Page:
I’d seen cattle branded. I’d held a plastic bucket into which testicles had plopped as he who might have been a bull became a steer. That was bloody and smoky, but it was exciting. The branded and neutered calves would rise from the dust and race to their mothers, who would nuzzle them. This separating at the corral was altogether different, and as a boy who hadn’t quite put two and two together about what being a cowboy was, it was shattering.
I had grown up seeing the long wooden ramp that led from the corral to… nowhere. It looked like something built for jumping bikes or motorcycles. One could imagine Evel Knievel himself rocketing into the air off such a ramp, clearing a dozen school buses. Only now did I see that the ramp could lead to the back of a great truck, and the calves would be herded up it and onto the machine that would take them to the finishing lots and the slaughterhouses. I remember the rhythm of the cowboys’ shouts; the frantic mooings, the clatter of hooves on the wooden ramp, the finality of the truck door shutting, the whining of the brakes as the fully loaded truck eased its way down the dirt road to the pavement.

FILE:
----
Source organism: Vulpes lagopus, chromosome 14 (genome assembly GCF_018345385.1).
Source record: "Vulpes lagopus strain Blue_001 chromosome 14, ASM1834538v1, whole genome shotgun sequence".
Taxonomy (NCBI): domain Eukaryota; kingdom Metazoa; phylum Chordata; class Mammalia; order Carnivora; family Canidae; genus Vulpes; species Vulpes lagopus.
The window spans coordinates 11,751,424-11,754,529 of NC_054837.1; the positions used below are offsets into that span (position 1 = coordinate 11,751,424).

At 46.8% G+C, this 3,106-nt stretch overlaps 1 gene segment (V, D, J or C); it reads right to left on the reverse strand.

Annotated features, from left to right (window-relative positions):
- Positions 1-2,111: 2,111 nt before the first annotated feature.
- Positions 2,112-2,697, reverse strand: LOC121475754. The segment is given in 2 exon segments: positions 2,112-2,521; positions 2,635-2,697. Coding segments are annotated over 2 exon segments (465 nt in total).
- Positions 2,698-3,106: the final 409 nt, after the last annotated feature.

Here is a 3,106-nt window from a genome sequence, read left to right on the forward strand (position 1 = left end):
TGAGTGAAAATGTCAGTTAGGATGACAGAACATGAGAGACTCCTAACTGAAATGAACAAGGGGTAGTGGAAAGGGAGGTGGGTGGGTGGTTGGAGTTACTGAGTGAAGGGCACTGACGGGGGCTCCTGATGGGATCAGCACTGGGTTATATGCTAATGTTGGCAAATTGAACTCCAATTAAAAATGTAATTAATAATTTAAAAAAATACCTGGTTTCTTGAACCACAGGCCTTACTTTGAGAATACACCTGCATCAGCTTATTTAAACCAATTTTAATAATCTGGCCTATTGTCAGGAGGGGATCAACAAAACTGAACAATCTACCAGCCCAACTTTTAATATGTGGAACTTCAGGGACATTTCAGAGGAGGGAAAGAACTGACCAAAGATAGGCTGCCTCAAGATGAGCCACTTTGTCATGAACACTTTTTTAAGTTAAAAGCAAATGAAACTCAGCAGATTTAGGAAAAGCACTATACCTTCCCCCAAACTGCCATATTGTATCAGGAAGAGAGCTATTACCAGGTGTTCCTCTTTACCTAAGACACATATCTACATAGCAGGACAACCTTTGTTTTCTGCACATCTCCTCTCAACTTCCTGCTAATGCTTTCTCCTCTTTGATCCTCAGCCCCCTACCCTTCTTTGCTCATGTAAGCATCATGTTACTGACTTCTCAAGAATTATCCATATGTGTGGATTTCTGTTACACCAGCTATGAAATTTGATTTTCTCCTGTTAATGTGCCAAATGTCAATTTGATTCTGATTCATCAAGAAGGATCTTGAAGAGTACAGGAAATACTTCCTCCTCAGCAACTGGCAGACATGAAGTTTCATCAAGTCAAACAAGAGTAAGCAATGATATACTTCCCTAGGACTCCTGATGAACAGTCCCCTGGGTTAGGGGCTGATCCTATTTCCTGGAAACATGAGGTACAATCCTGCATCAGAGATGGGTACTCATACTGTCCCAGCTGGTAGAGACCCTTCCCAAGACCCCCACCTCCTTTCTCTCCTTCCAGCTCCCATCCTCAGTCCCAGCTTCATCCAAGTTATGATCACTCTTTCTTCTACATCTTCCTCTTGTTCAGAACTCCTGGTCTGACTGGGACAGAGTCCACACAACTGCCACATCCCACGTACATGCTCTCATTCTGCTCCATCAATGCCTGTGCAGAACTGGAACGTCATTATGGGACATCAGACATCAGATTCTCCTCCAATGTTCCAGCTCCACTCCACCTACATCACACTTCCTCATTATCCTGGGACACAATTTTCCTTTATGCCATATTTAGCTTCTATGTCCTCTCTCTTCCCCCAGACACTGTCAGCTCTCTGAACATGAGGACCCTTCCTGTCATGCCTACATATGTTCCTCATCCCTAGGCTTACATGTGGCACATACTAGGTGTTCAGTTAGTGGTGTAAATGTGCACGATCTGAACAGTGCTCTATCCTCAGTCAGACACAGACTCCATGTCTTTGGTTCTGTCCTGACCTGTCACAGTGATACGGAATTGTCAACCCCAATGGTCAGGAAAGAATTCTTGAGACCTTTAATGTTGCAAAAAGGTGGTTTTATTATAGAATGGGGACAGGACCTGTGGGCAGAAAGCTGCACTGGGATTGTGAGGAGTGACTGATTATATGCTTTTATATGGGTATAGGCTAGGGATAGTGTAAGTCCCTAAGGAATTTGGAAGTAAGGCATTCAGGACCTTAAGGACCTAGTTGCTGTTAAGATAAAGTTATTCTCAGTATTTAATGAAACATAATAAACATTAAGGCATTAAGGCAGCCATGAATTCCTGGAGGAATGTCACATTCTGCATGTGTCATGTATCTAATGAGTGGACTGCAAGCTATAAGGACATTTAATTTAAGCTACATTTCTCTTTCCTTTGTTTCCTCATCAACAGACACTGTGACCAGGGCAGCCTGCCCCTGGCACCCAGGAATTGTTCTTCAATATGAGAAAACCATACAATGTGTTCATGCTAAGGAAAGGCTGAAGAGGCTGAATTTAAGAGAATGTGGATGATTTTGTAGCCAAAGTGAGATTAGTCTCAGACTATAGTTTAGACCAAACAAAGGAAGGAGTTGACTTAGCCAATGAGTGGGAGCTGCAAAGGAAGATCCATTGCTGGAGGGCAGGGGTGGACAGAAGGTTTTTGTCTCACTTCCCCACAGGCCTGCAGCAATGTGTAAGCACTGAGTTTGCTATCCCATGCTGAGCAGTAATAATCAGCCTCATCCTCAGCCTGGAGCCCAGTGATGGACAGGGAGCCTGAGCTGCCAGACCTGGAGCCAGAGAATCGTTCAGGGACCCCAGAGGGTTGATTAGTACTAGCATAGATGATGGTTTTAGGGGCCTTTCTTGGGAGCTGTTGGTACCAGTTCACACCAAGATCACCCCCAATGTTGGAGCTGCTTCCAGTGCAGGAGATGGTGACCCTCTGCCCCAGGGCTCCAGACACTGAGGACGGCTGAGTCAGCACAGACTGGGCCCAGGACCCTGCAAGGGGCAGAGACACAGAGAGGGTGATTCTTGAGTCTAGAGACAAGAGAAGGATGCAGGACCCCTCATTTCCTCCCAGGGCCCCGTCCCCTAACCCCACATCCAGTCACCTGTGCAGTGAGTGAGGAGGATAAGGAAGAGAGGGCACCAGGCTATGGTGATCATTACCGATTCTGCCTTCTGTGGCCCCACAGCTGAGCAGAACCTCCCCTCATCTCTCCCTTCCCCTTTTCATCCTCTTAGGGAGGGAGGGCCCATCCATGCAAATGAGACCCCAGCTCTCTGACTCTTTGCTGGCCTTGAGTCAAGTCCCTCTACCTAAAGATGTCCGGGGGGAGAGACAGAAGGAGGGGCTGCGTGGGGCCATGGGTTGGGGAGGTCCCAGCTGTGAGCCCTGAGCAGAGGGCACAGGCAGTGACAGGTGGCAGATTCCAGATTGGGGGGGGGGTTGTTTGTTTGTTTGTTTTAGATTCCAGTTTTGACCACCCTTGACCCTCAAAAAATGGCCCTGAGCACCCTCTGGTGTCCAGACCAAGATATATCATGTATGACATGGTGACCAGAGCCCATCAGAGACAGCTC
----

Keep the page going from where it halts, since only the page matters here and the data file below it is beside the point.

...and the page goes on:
I didn’t cry, but there was no mistaking my stricken face. “If you’re going to eat steak, Hugo, you have to count the cost,” said Uncle Stanley, deploying a phrase that I repeat to my children often.
The mothers mooed desperately for two days after the calves were taken away. On the third day, they fell silent. “After three days, the mothers forget about their babies,” said my mama, repeating what she had been told all her life. I don’t know if my mother believes that, but even as a boy, I found it implausible. Any child who grows up with even the mildest of traumas knows that the end of tears is not a reliable sign that injury has been forgotten. It is not silly anthropomorphism to consider that our dinner grieves.
I went vegan for several year in the mid-aughts. I joined PETA and the Physicians Committee for Responsible Medicine, and I made unfortunate, indefensible, impassioned comparisons between what I had witnessed in the ranch hills to what the Nazis did to my father’s grandparents. I can’t stay a militant anything for long; the stridency of the hardcore vegans made me uneasy. Certainty is a helluva drug and outrage is an alluring addiction, but they wear off, and that was the end of it for me and PETA.